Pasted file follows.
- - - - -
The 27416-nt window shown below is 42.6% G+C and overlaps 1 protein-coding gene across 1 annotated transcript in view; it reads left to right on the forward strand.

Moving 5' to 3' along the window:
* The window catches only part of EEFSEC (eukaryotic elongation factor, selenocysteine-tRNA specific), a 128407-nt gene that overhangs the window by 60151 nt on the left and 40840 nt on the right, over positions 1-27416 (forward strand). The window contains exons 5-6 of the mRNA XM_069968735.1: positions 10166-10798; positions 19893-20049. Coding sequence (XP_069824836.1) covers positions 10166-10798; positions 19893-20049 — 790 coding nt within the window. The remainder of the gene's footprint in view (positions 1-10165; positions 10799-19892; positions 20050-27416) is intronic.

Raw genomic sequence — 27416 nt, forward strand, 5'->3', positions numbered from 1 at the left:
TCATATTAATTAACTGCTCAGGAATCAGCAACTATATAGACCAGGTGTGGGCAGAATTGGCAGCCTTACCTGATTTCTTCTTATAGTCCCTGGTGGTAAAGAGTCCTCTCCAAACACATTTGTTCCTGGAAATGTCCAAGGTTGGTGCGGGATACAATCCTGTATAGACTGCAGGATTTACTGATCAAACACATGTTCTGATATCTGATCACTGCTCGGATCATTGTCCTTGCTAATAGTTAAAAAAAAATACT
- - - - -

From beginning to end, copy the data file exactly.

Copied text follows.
The 27416-nt window shown below is 42.6% G+C and overlaps 1 protein-coding gene across 1 annotated transcript in view; it reads left to right on the forward strand.

Moving 5' to 3' along the window:
* The window catches only part of EEFSEC (eukaryotic elongation factor, selenocysteine-tRNA specific), a 128407-nt gene that overhangs the window by 60151 nt on the left and 40840 nt on the right, over positions 1-27416 (forward strand). The window contains exons 5-6 of the mRNA XM_069968735.1: positions 10166-10798; positions 19893-20049. Coding sequence (XP_069824836.1) covers positions 10166-10798; positions 19893-20049 — 790 coding nt within the window. The remainder of the gene's footprint in view (positions 1-10165; positions 10799-19892; positions 20050-27416) is intronic.

Raw genomic sequence — 27416 nt, forward strand, 5'->3', positions numbered from 1 at the left:
TCATATTAATTAACTGCTCAGGAATCAGCAACTATATAGACCAGGTGTGGGCAGAATTGGCAGCCTTACCTGATTTCTTCTTATAGTCCCTGGTGGTAAAGAGTCCTCTCCAAACACATTTGTTCCTGGAAATGTCCAAGGTTGGTGCGGGATACAATCCTGTATAGACTGCAGGATTTACTGATCAAACACATGTTCTGATATCTGATCACTGCTCGGATCATTGTCCTTGCTAATAGTTAAAAAAAAATACT